I suppose the point of all the negative articles on Pakistan is to force it to do even more against the border rebels. Musharraf as the article notes has lost more troops in his battles within Pakistan than any of the allies in Afghanistan. He also has turned over many suspects to the US--often victims of the rewards offered though. Any co-operation with the US is anathema to many Pakistanis. Perhaps the US and its allies would think differently if Musharraf were overthrown and a genuine pro-Taliban government were installed in Pakistan. This is not to deny that many in the Pakistani intelligence service had and probably still have links to the Taliban.
Musharraf even though a dictator has to play a difficult balancing act to stay in power. Misquided brickbats from the US and others hardly helps.

, February 25 2007 @ 10:44 AM MST

Pakistan Fed Up With U.S. And Allies On Afghanistan
Contributed by: 4Canada

Pakistan tired of hearing it's not doing enough on Taliban and Al Qaeda, says Haroon Siddiqui

Feb 25, 2007 04:30 AM
Haroon Siddiqui

PESHAWAR–Those who invaded Iraq claiming it had weapons of mass destruction and have been blaming Iran and Syria for the murderous mess in Iraq, are also the same people now blaming Pakistan for the mess in Afghanistan.

They say Pakistan is aiding and abetting the Taliban and Al Qaeda. Maybe it is. But U.S. President George W. Bush and Afghan President Hamid Karzai have offered little or no proof.

The American media are running a parallel campaign, hurling a more serious allegation, that the Pakistan army is extending logistical help to the Taliban and Al Qaeda. Most such stories are based on unnamed sources.

The New York Times, which in the pre-Iraq war days carried phony WMD stories, is back practising the same sort of discredited journalism.

In a Washington-datelined story last week on ostensible Al Qaeda camps in North Waziristan, I counted 20 attributions to unnamed "American officials," "intelligence officials and terrorism experts," "American analysts," "counterterrorism officials," etc.

The assertions of Pakistani involvement have been repeated so often they have become part of the received wisdom of many Canadian politicians, editorial writers and pundits as well. I do not know and have not been able to ascertain whether Pakistan is guilty or not. But, given the track record of those making the allegations, we should be skeptical.

In the circumstances, it is useful to know what the Pakistanis, from President Pervez Musharraf down, have been saying.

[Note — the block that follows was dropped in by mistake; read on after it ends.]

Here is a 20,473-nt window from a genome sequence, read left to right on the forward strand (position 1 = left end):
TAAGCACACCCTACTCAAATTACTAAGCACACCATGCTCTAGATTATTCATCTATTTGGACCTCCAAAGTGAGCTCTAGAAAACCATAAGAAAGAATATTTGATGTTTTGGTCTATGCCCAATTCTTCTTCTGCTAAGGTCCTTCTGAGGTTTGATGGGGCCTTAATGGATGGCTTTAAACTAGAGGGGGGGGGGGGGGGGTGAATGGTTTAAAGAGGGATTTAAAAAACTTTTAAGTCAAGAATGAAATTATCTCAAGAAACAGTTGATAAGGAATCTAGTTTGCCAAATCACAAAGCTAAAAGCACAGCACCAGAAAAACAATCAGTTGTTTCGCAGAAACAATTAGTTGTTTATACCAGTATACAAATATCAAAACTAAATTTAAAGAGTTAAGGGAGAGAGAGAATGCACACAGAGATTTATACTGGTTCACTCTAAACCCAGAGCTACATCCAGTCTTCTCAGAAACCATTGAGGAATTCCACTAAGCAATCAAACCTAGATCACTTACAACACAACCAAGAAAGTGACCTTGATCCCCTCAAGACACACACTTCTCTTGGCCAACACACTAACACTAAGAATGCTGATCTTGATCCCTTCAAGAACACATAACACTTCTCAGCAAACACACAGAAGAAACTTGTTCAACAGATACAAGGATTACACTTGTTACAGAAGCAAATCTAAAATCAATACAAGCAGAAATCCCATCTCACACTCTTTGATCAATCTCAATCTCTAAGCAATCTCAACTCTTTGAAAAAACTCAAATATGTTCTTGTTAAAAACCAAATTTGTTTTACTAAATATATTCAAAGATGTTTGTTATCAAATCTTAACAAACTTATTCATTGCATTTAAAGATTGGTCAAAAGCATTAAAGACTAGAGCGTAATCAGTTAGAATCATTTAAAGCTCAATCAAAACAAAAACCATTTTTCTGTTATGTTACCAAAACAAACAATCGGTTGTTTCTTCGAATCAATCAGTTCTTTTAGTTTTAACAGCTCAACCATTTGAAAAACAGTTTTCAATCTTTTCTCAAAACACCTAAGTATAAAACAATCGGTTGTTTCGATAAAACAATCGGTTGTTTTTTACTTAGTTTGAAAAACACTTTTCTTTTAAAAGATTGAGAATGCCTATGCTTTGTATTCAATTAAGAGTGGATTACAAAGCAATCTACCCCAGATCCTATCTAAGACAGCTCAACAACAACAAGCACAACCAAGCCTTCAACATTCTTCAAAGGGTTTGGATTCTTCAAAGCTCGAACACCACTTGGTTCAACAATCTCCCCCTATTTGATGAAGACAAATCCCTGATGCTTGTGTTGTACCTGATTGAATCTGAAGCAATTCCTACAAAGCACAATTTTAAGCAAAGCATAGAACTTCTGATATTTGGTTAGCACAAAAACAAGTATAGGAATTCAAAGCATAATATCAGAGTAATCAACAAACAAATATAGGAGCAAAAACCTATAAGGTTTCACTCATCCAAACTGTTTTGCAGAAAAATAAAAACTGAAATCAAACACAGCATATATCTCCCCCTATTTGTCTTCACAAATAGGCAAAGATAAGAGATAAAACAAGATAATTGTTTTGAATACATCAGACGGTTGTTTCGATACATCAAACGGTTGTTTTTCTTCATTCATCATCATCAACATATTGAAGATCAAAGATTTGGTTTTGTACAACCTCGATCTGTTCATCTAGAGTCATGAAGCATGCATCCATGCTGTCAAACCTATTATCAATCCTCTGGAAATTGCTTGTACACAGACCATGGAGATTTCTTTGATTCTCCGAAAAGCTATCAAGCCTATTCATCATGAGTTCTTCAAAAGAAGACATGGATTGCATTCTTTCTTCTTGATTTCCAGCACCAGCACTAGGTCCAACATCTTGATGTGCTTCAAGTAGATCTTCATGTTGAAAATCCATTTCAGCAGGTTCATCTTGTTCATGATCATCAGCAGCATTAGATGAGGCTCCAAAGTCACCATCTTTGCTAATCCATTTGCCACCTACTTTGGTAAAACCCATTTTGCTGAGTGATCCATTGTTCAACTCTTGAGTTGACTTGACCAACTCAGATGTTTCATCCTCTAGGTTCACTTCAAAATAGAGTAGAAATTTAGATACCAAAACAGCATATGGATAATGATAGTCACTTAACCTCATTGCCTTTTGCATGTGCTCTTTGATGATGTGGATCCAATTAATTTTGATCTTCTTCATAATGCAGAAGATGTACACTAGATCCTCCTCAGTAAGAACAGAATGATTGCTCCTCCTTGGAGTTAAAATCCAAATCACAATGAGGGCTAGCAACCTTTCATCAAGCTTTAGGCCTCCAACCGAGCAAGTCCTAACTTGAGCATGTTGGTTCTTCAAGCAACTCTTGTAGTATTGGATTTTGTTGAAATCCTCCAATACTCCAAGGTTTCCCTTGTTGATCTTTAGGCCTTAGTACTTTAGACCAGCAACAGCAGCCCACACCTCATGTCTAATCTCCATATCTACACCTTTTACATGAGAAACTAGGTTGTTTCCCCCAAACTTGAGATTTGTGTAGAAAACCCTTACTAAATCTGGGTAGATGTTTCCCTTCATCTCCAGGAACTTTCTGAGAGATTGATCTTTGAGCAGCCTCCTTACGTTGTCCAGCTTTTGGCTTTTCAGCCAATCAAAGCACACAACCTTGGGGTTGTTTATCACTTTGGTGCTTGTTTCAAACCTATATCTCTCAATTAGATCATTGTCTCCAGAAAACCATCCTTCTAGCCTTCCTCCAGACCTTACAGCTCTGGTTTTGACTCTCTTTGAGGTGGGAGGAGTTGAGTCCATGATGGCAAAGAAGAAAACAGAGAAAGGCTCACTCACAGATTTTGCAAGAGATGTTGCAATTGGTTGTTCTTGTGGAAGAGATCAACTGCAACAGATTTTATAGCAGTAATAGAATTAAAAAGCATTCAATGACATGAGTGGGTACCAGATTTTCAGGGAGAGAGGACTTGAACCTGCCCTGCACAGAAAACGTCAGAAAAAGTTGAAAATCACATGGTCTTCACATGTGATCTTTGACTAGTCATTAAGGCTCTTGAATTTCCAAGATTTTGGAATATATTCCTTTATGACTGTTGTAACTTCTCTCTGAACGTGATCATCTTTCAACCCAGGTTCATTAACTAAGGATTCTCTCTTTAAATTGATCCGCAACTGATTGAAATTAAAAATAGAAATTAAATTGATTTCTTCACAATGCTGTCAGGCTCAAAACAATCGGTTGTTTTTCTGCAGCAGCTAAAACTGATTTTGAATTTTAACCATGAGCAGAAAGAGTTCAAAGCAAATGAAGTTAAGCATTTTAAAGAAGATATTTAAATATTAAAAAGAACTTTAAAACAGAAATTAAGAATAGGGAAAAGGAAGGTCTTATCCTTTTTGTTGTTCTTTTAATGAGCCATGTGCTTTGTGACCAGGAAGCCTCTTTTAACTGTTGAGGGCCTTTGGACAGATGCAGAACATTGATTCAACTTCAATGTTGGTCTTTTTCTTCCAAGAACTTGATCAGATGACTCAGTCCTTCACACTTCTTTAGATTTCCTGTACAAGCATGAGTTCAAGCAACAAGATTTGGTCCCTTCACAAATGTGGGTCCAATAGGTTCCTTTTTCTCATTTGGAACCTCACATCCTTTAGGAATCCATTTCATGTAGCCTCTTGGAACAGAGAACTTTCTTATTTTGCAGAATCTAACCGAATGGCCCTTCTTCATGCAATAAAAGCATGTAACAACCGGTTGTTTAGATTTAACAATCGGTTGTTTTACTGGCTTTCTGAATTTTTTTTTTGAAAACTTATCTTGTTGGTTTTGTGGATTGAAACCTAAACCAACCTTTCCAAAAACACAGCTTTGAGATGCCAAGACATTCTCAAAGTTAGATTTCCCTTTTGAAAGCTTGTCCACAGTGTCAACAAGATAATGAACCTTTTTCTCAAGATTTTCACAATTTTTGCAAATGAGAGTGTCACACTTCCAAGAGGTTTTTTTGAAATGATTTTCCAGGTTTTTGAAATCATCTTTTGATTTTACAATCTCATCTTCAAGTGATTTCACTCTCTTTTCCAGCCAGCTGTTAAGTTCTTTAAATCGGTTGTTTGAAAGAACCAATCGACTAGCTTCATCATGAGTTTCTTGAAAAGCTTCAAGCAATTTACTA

Pakistan cannot possibly fully control the 2,400-kilometre border, most of it uninhabited terrain.

"If the U.S. cannot stop infiltration from Mexico, how do you expect us to control our border with Afghanistan that's mostly desolate and mountainous?" pleaded Tariq Azim, minister of information, in an interview in Islamabad, the capital.

Pakistan has done more in battling terrorism in the neighbourhood than any other nation. It has deployed 80,000 troops along the Afghan border, double the entire American and NATO contingent in Afghanistan, and has lost more than 700 soldiers, more than double the casualty count of all the allies.

It has helped arrest dozens of Al Qaeda and Taliban operatives, in both Afghanistan and Pakistan.

Musharraf: "Tell me how many Taliban leaders have been caught in Afghanistan. Name me one."

The Taliban do have sympathizers among their 15-million fellow-Pushtuns in Pakistan and among the 2.6 million Afghan Pushtun refugees living in Pakistan. But the main problem lies in Afghanistan, because of widespread corruption, opium production and the incompetence of the American and NATO forces, which have failed to bring security and economic development to the population.

"We don't deny that Taliban come and go but that's not the entire truth," Maj. Gen. Shaukat Sultan, spokesperson for Musharraf, told me. "If 25 per cent of the problem lies on our side, 75 per cent lies on that side."

more on this from Google News
translate: français / english

Sunday, February 25, 2007

US helping terrorists, meddling in Iran

This terrorism is of course OK because it is meddling by the good guy against the bad guys. The moralistic claptrap about Iran meddling in Iraq mouthed by US officials is rather ironic given actions such as these.

US funds terror groups to sow chaos in Iran
By William Lowther in Washington DC and Colin Freeman, Sunday Telegraph
Last Updated: 12:30am GMT 25/02/2007

America is secretly funding militant ethnic separatist groups in Iran in an attempt to pile pressure on the Islamic regime to give up its nuclear programme.

President Mahmoud Ahmadinejad's regime is accused of repressing minority rights and culture
In a move that reflects Washington's growing concern with the failure of diplomatic initiatives, CIA officials are understood to be helping opposition militias among the numerous ethnic minority groups clustered in Iran's border regions.

The operations are controversial because they involve dealing with movements that resort to terrorist methods in pursuit of their grievances against the Iranian regime.

In the past year there has been a wave of unrest in ethnic minority border areas of Iran, with bombing and assassination campaigns against soldiers and government officials.